TSS: You already tried last week to set an encampment. How did the university react and what kind of repression did you face if you did so?

Sylvie: Last week’s encampment wasn’t intended to be permanent from the start. It was an attempt to provide a quick autonomous response to the facts at Columbia, where the fascists were taking off their masks, so to speak. The encampment that started today instead required far more planning and is created to last, to be sustainable over time, to put roots in the ground. Our morale is high. Not only students are participating but also professors, they are here with their kids. We want to continue until our demands are met, but the plan will be very contextual. Divestment is the goal. Liberation is the goal.

TSS: Are you trying to coordinate with other U.S. campuses? Do you have a communication with them?

Sylvie: There’s a lot of stuff happening around. There was a rally at Duke University this morning, there are students from other universities in North Carolina coming here. The formal coordination with other campuses is not very strong, but for sure we are coordinated in our demands, in our goals and in our vision for the world generally. The most interesting thing is to see encampments being set up everywhere sort of autonomously, and the whole protest constantly expanding.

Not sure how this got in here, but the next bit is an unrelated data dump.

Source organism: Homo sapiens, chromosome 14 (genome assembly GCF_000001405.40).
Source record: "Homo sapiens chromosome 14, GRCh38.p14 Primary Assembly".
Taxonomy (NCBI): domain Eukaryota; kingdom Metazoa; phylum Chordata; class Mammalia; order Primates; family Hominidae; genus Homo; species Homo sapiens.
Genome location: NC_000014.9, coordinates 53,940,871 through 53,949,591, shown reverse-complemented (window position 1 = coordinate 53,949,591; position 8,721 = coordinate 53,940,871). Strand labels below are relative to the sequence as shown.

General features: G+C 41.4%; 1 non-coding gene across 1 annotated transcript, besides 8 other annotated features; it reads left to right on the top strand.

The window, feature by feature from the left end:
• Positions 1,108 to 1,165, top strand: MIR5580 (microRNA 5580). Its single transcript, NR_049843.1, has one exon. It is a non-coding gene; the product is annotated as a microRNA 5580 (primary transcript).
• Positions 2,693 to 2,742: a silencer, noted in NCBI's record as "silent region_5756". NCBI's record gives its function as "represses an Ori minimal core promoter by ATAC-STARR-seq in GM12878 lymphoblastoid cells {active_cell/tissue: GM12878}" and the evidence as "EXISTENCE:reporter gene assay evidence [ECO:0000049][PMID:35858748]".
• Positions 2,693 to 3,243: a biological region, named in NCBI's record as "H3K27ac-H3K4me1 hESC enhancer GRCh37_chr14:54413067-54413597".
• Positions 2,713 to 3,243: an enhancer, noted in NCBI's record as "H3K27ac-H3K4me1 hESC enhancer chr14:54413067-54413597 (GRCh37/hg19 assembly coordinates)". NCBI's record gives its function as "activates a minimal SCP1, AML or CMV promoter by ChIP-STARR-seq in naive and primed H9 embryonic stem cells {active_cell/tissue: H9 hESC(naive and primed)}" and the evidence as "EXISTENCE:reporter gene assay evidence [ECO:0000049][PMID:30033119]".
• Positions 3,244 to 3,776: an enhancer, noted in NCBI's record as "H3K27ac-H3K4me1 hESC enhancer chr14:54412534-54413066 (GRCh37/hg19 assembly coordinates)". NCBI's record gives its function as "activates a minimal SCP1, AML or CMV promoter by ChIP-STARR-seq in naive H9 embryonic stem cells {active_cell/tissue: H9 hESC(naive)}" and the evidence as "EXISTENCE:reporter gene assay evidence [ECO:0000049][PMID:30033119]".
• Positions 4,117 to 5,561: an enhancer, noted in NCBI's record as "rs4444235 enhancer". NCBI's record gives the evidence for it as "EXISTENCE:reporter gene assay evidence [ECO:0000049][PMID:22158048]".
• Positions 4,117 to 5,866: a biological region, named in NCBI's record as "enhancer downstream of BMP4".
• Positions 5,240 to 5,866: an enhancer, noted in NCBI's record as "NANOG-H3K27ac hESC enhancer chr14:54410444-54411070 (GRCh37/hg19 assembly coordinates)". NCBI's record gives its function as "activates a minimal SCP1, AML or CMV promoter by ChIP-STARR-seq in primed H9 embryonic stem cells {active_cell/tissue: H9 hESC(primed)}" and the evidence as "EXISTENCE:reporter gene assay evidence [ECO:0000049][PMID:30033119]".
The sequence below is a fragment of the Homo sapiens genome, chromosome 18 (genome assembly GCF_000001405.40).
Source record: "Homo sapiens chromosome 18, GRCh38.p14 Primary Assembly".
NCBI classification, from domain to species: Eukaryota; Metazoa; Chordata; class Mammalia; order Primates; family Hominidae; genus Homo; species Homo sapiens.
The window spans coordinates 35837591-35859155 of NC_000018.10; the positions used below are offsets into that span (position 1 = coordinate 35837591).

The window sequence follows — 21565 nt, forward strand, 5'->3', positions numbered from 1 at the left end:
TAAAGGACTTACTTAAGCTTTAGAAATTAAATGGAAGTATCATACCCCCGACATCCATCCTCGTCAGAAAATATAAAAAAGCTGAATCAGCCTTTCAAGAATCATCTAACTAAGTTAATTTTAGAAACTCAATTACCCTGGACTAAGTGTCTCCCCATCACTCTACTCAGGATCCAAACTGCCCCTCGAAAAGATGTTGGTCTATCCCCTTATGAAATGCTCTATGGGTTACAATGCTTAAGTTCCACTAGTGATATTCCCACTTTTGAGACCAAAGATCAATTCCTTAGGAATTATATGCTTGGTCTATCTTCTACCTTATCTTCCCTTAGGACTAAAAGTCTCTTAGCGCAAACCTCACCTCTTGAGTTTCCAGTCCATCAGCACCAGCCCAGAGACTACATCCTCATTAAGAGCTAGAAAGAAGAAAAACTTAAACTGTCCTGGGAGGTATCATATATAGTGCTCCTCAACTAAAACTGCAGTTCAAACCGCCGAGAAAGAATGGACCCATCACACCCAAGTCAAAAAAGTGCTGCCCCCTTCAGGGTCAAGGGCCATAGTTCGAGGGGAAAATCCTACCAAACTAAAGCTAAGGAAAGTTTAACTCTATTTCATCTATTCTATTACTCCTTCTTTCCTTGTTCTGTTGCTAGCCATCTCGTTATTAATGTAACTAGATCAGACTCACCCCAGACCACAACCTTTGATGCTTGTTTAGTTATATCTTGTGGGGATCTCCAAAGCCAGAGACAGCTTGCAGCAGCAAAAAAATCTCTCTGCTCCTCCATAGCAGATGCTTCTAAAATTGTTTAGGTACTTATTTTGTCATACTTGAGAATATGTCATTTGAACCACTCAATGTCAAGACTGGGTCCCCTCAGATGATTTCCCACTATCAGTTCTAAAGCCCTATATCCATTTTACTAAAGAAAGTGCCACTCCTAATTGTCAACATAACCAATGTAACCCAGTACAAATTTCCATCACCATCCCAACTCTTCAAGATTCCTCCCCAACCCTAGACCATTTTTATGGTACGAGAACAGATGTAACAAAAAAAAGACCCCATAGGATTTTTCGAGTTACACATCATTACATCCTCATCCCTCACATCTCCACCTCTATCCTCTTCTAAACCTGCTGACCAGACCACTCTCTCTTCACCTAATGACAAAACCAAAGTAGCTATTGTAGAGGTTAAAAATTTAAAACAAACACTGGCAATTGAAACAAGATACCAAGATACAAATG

TSS: In the South there are also other struggles going on, like the current wave of unionization and labor organizing. Do you plan to connect to other struggles?

Sylvie: Yes, as SJP we are organizing in concert with the local union of graduate student workers and with the union for university staff workers. Together with them we will participate in a demonstration on May 1st which will be a workers’ rally for Palestine. More broadly, our struggle is also an abolitionist struggle, it is a struggle against colonial violence in whatever forms it manifests itself. We know for a fact that every city in North Carolina and across the country gives taxpayer dollars to Israel. That is a very strong, opaque line that we can draw. And then we know that police departments like in Atlanta have training programs in Israel with the Israeli Defence Forces, where they mutually train each other on how to dominate minoritized populations. So we draw that connection, we realize that the struggle for Palestine is connected to our struggle against police violence here, for example against what we see at Emory happening against students, with black students being tased by cops trained by the IDF. What’s cool about this particular moment is that people’s political consciousness is connecting those dots. As Angela Davis said, Palestine is a litmus test for all liberation struggles and I think this is very true. It’s a struggle that is very local and very international at the same time.

TSS: For months now, the Israeli army’s massacre of civilians in Gaza has been materially supported by the Biden administration, despite the protests that have been going on for months. What do you think could be the political consequences of this in the United States?